On Friday night, I finally saw The Avengers at a late-night showing with my boyfriend (who wore a Batman shirt, because of course). We both enjoyed it immensely, I was able to follow along with the story without having seen any of the previous films, and as a Joss Whedon fan, I was thrilled to see that he had his name attached to TWO well-received movies in the same summer. (Now can someone PLEASE release his version of Much Ado About Nothing?!)
Anyway, because I’m me, I started thinking about the Black Widow’s role in the film and how much I enjoyed her character. She’s the least supernatural of the six Avengers whose powers are less flashy than the others, but no less important or helpful to the group. She comes across as a real human being instead of an Action Girl stereotype that’s so typical of “ass-kicking” women in action films, a master of interrogation who still shows genuine fear of the Hulk (because who in her right mind wouldn’t be afraid of the Hulk?) She wasn’t my favorite Avenger – unexpectedly, my favorite might have been Captain America with his innocent, boyish charm and excitement over understanding the “flying monkey” reference – but she left a good impression, was an important part of the film, and I would love to see a Black Widow/Hawkeye movie somewhere down the line.
In short, the Black Widow/Natasha Romanoff is a pretty cool character, which is why I was confused to see her labeled as a Smurfette. Yes, The Avengers has been mentioned as a film that uses The Smurfette Principle.
If you’re unaware of The Smurfette Principle, TV Tropes has a good explanation of the trope. If you don’t want to get sucked into the too-entertaining-for-your-own-good world of TV Tropes, though, here’s a brief summary: The Smurfette Principle is at work in male-dominated texts where a female character is thrown in for the sake of having a female character. She’s a token female with very little personality, she’s the only girl or woman in the story, and she doesn’t exist except as an extension of the male characters or to be a romantic/sexualized interest. (Smurfette in particular doesn’t have a personality attached to her name – she’s just “Girl Smurf.”)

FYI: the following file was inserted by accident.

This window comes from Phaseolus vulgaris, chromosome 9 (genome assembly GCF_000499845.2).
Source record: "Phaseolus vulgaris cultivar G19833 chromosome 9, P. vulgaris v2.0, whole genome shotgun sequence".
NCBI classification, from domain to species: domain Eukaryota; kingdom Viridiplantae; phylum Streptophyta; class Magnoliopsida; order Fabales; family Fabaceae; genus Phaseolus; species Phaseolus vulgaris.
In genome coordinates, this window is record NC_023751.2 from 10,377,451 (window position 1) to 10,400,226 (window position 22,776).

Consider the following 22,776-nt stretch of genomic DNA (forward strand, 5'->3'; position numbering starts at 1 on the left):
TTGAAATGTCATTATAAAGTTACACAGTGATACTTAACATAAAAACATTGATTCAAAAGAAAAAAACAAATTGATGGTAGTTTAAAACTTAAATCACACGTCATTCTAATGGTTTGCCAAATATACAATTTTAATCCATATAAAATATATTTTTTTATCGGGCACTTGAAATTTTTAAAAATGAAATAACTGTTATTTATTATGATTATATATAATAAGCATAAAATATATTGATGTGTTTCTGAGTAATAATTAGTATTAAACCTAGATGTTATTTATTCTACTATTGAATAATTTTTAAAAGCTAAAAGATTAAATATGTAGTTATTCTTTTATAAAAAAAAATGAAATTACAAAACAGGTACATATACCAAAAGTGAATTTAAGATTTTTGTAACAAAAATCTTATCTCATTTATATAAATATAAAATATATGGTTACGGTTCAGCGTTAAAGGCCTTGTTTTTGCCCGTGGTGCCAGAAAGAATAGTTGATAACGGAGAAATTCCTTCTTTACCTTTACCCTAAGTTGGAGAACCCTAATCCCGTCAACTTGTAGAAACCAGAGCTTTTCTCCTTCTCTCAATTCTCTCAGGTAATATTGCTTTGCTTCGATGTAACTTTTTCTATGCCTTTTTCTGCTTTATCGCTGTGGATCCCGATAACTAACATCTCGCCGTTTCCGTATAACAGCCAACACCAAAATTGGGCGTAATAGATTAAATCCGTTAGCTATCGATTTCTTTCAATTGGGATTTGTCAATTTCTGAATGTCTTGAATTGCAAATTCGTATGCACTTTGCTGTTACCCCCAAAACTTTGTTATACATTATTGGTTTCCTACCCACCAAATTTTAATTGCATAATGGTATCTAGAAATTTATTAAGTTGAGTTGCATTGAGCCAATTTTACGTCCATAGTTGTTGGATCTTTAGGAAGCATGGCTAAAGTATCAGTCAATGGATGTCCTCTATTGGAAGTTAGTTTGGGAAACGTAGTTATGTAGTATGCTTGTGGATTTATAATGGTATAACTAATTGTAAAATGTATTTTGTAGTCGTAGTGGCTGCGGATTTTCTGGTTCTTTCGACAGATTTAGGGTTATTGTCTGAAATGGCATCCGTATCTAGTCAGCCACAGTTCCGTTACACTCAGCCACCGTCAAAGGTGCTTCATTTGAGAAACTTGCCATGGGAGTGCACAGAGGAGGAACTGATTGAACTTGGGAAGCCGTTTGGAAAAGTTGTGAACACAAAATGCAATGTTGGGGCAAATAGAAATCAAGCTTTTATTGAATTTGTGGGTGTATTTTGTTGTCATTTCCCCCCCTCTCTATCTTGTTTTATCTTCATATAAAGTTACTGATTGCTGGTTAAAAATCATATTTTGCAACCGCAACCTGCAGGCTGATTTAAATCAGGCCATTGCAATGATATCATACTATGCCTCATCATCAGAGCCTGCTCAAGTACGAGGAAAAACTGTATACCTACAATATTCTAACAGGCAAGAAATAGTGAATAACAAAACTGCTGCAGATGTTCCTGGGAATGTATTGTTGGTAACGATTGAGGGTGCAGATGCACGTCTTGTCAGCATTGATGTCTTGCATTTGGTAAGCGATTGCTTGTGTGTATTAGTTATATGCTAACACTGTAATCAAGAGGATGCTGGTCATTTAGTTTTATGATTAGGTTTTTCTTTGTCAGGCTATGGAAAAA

On the surface, Natasha Romanoff/Black Widow seems to be an example of the Smurfette Principle at work – she’s the only female Avenger. But the other aspects of the Smurfette Principle don’t apply to her. She’s not a female extension of a male character, she’s not overtly sexualized or a love interest of any of the male characters (although, again – I want her to have a movie with Hawkeye right now), and she has a personality and a fairly compelling backstory. She may be the only female Avenger, but she’s treated with the same respect and care as the male superheroes.
Another character who has been pinged as a Smurfette is Miss Piggy from The Muppets, which I find completely unfair to the character. Yes, Miss Piggy is the only prominent Muppet who isn’t a member of Dr. Teeth and the Electric Mayhem, but she has the most dominant personality of the entire cast and is arguably the most complex of the group. Miss Piggy is the best – don’t you dare call her a Smurfette.
This has me thinking that we need to create a spinoff for the Smurfette Principle, because describing characters like Black Widow and Miss Piggy as Smurfettes is just plain WRONG and inaccurate. We need a name for a trope that describes a lone female character in a male-dominated text who nonetheless has good characterization and isn’t held up as an example of the Exceptional Woman.